Flame thrower

Tuesday, October 27, 2009


Coming into flower in the
rainforest: Ruellia chartacea.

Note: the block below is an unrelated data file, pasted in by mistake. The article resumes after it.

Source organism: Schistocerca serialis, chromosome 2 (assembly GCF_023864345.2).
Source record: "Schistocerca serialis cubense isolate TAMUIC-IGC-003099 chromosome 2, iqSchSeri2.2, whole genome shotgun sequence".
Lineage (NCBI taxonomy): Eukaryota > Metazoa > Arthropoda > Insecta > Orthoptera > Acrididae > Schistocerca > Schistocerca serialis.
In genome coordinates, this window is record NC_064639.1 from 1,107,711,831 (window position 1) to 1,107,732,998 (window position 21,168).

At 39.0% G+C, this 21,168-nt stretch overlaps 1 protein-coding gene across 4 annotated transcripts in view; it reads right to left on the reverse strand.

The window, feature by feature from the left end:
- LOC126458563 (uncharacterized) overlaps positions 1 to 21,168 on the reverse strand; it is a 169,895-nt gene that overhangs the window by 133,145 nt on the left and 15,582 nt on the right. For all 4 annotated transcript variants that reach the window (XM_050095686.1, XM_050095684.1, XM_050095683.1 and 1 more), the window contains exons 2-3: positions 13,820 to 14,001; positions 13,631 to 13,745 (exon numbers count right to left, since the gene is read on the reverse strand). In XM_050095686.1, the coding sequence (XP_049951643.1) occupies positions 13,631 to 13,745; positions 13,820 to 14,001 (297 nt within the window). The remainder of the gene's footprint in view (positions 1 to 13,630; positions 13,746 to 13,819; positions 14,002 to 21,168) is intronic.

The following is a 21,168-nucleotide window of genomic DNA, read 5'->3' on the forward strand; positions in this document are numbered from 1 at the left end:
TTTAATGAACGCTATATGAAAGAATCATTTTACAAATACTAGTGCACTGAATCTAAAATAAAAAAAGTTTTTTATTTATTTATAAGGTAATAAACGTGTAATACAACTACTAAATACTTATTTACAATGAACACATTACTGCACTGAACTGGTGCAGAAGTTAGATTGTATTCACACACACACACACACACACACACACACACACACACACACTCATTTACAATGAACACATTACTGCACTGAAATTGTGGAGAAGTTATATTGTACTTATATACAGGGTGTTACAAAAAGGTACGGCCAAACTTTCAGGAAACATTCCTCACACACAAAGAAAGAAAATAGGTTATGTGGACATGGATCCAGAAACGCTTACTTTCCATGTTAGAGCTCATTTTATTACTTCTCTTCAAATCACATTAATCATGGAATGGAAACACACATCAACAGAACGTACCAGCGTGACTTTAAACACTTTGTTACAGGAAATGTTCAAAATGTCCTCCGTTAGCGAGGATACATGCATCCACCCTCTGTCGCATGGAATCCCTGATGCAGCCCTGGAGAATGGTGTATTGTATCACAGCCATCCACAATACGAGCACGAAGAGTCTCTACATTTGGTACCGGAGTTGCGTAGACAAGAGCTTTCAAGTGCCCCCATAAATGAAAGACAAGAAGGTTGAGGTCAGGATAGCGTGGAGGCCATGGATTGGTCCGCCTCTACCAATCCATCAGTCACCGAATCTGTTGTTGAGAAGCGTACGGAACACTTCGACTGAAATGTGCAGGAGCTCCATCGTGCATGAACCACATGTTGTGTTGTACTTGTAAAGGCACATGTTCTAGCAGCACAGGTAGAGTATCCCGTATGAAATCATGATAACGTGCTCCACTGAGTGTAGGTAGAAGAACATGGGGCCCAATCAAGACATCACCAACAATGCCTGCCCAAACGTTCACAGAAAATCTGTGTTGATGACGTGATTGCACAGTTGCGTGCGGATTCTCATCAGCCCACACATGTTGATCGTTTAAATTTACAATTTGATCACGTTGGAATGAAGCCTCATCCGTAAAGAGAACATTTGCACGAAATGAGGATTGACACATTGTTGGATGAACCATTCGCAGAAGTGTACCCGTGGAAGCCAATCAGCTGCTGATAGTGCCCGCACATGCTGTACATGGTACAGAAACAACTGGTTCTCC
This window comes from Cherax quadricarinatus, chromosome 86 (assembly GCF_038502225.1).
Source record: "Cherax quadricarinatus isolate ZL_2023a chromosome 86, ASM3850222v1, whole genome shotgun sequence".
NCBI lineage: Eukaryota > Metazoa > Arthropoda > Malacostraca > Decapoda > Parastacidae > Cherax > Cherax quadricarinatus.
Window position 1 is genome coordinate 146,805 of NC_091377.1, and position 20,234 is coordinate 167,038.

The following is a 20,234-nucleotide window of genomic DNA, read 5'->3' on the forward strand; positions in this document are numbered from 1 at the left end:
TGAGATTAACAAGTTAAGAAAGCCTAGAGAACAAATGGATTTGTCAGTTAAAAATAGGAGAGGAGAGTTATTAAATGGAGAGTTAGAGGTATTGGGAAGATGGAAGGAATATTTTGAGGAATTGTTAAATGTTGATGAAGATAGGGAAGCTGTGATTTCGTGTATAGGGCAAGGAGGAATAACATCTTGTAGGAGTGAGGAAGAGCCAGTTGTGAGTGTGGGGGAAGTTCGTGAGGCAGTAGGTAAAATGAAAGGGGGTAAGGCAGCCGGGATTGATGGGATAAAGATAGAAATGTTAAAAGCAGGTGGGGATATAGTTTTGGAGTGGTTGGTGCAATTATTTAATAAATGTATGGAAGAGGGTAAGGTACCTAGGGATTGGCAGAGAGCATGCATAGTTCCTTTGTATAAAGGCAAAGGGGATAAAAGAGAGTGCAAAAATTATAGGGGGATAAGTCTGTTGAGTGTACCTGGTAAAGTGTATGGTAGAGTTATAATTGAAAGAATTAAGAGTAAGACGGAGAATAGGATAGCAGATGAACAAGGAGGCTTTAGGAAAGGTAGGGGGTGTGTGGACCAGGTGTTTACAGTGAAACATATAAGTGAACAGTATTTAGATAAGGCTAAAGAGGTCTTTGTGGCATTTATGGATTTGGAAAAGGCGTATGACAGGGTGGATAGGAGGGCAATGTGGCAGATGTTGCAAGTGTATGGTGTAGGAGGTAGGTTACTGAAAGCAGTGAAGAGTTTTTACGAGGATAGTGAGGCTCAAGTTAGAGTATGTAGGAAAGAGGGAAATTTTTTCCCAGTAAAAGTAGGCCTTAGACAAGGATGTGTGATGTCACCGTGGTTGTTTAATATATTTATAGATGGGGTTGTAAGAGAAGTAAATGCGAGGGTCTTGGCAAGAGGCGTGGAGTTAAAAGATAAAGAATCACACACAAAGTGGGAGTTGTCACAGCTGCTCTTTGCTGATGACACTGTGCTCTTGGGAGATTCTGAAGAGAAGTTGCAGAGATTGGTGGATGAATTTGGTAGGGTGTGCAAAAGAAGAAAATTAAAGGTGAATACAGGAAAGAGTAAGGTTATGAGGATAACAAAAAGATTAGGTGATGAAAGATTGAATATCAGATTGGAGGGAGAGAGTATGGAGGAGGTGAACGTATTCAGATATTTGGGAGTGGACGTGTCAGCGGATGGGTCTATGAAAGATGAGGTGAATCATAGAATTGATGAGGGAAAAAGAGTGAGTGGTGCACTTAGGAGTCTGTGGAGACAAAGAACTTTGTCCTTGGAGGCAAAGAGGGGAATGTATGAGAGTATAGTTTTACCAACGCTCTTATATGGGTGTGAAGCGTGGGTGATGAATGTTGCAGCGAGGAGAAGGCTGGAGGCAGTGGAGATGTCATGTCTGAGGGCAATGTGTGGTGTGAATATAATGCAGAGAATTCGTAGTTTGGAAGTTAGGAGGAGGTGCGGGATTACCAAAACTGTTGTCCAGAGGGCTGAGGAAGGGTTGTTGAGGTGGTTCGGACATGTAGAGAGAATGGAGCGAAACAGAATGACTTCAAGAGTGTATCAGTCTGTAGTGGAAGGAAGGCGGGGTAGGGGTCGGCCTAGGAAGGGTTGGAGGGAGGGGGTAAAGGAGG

Called a “scandent shrub,” Ruellia chartacea is setting little fires on the edge of the rainforest with its scarlet bracts and orange-gold flowers.  It is sometimes called the red shrimp plant, and is in the same family as Brazilian red cloak, shrimp plant and wild petunia. After the gingers and heliconias have put away their flowers and while the begonias are saving up to form theirs, this shrub is one that will put some spark in your yard. This South American native likes to sprawl in the semi-shade. It takes moist soils, so mulching will help maintain soil moisture over the dry season.  Cut it back hard after the flowering season has ended in late winter or it will leave a legacy of tangled stems.  Pruning also will train it to become more shrub like. Keep this Ruellia protected from winter winds and temperatures below 45 degrees.  Leaves that don’t get excellent air circulation may attract mealy bugs. Make a mental note to check periodically for them on the undersides of these lance-shaped leaves. If you see them making a white mass, spray with insecticidal soap.